PORTLAND, Maine (AP) — In their first debate, the top three candidates for Maine's open U.S. Senate seat differed sharply on global warming, with Angus King even whipping out a smartphone to show a chart and make a point.
Democrat Cynthia Dill, Republican Secretary of State Charlie Summers and King, an independent, squared off Thursday at the University of Southern Maine in Portland in a debate sponsored by the Environmental & Energy Technology Council of Maine.
When asked about global warming and its effects, Summers said he does not believe climate change is a result of human activities and claimed other natural forces are also at work.
King, a former two-term governor, responded by referring to a graph on his smartphone showing carbon dioxide levels have risen since the Industrial Revolution.
Dill, a state senator from Cape Elizabeth, called global warming "the biggest threat to civilized society."
On a topic that ties energy and the environment together — nuclear waste — Dill and King agreed that disposal remains an unanswered question, while Summers said the potential for nuclear energy should be kept in mind.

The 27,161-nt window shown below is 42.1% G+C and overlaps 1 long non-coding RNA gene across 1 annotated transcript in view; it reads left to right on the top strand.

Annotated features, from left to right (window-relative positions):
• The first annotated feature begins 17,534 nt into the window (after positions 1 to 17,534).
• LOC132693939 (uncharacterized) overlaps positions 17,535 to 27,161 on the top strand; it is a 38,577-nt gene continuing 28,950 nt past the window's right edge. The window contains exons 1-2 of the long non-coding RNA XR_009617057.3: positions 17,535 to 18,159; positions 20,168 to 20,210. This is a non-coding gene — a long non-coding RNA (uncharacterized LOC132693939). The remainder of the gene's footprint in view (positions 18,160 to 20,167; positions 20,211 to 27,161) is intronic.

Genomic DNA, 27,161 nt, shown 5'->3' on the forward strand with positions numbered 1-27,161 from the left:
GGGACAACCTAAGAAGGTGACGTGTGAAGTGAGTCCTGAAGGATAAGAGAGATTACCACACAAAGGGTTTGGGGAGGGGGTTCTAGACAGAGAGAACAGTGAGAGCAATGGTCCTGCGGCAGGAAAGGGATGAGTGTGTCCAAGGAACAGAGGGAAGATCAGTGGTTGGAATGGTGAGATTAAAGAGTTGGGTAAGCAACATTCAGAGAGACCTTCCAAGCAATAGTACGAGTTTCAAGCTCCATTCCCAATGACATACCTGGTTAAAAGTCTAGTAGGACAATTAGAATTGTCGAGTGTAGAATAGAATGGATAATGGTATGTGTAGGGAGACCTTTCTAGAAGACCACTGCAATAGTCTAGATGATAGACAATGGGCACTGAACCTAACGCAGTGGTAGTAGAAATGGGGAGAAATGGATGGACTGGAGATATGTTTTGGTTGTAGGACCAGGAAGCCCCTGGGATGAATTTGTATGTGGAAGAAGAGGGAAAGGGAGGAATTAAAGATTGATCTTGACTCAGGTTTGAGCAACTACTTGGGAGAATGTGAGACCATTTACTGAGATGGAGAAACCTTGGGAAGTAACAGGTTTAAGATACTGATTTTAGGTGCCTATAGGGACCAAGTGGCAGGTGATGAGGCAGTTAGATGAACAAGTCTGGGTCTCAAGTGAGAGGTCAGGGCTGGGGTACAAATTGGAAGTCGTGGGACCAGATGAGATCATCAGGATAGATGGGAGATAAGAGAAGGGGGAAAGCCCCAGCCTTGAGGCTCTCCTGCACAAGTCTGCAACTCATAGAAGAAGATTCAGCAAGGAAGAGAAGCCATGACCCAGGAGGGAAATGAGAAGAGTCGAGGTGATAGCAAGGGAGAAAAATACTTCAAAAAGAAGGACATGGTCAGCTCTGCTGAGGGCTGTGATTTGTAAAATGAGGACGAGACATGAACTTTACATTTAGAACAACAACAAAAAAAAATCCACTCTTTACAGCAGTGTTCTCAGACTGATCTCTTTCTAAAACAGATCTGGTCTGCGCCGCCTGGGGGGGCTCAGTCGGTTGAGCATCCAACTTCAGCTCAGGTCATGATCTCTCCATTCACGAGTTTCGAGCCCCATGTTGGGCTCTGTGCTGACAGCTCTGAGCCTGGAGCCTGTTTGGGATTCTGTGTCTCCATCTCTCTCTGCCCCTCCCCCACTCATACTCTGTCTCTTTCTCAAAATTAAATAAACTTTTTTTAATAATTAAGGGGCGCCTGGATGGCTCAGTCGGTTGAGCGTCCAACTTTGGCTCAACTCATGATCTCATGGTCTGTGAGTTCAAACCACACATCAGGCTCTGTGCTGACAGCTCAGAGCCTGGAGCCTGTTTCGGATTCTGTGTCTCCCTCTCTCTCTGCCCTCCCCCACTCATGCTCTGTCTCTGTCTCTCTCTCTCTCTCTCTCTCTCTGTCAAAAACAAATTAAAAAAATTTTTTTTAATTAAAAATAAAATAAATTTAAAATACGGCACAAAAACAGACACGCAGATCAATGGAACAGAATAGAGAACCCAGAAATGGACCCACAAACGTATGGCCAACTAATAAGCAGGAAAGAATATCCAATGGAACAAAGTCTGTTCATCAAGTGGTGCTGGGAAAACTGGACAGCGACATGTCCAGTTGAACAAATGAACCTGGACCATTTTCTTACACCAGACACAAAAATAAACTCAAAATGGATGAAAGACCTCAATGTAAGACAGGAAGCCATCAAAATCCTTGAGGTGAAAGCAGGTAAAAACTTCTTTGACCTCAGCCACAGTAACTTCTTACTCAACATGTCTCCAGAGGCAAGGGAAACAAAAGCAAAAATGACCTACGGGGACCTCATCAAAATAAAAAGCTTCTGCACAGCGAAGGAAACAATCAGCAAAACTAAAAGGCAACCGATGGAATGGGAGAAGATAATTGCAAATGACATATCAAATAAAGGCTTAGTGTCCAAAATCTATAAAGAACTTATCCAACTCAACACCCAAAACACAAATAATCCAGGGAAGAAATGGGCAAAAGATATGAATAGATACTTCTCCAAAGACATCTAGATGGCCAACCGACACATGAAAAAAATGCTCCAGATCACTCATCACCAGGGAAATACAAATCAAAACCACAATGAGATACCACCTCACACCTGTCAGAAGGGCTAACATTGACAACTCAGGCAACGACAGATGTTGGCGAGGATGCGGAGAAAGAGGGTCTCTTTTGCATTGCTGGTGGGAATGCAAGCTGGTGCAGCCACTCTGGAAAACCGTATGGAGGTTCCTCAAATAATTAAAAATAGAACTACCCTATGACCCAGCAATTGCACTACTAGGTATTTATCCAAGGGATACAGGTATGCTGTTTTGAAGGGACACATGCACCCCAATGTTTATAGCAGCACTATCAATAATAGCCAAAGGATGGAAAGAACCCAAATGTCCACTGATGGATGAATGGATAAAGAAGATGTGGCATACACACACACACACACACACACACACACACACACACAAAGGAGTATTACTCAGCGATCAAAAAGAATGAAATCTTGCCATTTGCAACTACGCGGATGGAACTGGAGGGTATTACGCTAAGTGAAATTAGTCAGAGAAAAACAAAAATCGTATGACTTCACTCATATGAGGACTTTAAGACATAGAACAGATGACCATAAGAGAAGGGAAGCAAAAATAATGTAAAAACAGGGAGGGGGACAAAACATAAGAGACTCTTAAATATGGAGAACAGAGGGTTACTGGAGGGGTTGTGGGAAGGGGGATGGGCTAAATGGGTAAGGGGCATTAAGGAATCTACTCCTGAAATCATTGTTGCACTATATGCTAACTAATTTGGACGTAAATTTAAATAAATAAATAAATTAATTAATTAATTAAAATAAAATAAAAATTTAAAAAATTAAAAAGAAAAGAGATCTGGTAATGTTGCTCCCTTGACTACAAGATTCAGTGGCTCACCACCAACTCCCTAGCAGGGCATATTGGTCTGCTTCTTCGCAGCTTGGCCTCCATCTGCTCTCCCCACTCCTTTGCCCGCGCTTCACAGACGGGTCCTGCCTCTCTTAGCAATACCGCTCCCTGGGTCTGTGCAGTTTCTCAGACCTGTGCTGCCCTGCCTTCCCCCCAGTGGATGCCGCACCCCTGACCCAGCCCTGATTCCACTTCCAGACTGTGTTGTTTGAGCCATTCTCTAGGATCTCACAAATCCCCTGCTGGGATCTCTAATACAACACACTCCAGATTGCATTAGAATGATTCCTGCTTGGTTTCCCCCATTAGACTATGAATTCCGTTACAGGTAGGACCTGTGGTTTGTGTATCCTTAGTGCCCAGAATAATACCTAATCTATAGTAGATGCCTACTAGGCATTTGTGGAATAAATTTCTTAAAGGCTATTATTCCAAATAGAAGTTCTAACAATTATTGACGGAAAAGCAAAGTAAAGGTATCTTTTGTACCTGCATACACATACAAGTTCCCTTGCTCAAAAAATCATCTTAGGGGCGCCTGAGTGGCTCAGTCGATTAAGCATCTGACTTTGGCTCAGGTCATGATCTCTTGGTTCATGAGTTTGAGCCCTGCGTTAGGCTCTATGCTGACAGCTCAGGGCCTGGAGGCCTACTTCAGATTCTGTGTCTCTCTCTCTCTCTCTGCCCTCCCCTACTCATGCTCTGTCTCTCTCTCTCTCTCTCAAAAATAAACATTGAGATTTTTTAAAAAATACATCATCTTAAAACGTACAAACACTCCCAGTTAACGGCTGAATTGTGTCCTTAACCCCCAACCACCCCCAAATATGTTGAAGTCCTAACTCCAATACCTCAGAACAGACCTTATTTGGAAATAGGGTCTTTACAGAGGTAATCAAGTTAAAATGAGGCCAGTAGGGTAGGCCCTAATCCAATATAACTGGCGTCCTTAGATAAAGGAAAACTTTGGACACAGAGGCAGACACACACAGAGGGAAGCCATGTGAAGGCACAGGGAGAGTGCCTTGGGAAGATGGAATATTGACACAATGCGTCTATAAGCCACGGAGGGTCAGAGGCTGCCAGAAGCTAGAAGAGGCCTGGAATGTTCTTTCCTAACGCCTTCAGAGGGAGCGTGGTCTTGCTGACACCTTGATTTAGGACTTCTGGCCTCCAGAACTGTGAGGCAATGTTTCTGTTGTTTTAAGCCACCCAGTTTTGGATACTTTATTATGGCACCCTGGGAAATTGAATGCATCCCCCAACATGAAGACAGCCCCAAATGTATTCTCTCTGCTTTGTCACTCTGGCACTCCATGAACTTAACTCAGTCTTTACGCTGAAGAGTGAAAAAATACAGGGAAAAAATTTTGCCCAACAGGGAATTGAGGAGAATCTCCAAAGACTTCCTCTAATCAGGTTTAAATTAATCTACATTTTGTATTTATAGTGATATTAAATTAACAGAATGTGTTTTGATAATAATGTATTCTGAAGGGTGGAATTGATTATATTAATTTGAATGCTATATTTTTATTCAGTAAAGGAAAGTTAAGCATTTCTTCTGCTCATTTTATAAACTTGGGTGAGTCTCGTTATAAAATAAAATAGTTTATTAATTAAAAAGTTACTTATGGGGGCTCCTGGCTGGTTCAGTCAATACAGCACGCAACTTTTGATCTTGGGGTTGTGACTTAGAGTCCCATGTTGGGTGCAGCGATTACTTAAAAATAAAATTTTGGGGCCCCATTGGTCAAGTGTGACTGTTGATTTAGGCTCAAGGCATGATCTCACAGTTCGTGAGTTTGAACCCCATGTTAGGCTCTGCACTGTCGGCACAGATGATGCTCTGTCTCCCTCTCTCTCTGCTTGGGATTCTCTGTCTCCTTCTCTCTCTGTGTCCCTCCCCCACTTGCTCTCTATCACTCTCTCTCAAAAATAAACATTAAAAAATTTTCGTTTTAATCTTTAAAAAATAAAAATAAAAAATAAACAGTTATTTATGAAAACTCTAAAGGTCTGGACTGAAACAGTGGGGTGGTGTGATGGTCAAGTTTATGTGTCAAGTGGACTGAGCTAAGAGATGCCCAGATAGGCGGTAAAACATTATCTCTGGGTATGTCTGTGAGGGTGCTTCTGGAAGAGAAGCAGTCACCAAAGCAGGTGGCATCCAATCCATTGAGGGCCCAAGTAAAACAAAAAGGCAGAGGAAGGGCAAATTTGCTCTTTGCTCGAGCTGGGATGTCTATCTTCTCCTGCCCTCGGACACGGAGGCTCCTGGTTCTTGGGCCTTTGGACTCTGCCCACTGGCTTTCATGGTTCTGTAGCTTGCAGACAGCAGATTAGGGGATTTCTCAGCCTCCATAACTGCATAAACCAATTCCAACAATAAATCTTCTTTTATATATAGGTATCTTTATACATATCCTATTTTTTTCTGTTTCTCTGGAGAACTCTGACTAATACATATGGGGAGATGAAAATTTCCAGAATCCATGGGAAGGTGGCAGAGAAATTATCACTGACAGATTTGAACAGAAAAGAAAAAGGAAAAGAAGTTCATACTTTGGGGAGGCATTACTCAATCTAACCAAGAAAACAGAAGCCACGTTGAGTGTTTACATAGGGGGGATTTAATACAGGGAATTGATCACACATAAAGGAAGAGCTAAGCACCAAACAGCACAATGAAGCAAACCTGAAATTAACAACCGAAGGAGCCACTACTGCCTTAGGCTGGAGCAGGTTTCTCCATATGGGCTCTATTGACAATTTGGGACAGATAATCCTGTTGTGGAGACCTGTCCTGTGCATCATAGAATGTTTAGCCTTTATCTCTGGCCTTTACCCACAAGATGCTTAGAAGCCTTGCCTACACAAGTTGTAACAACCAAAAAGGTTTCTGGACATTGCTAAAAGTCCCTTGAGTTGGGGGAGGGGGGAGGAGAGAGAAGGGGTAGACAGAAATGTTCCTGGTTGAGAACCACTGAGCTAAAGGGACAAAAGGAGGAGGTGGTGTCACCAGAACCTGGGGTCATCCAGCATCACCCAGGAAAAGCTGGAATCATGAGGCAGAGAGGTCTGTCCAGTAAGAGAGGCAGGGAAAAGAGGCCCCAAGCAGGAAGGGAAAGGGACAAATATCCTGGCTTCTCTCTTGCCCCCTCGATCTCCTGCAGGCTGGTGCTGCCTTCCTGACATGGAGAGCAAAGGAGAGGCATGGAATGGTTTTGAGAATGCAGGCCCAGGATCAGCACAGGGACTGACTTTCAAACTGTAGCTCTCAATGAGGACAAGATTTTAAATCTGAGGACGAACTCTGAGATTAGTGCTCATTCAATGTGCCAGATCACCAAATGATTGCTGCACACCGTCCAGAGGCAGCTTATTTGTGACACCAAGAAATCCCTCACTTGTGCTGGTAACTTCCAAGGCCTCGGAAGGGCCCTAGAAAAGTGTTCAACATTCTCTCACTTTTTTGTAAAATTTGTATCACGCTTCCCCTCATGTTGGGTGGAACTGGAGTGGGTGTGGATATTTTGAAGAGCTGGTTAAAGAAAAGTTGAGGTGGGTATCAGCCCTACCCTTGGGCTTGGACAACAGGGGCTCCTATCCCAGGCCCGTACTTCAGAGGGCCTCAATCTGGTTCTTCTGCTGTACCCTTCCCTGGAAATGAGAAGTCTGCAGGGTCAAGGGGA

"The problem is, right now there's no solution to nuclear waste (disposal), and until there's a solution, in my mind, it's off the table," said Dill.
King said the industry has been saying for decades it has a way to dispose of nuclear waste. "Here we are, 50 years later and sitting down there in Wiscasset are these giant concrete tree stumps full of hot stuff that's going to be toxic for 10,000 years," he said, referring to the site of the dismantled Maine Yankee atomic plant, where concrete casks still hold spent nuclear waste.
Summers said the question that needs to be asked is how much energy nuclear power can produce.
"In terms of a storage system, I think a central repository for that does make sense," said Summers.
The three were divided on a proposed pipeline, called Keystone XL, that would bring oil from Canada's tar sands across the middle of the United States.
Dill opposes it and Summers says the country needs to be looking for new energy sources. King questioned whether tar sands oil should move through Maine pipelines, but is not opposed to Keystone XL.
The debate was held before about 100 spectators as a new TV ad, sponsored by the National Republican Senatorial Committee, began airing in Maine. It sharply attacks Dill as a big spender and King as a "millionaire" whose business took advantage of energy tax credits.
The three candidates' next debate is Monday at Lewiston's Franco-American Center.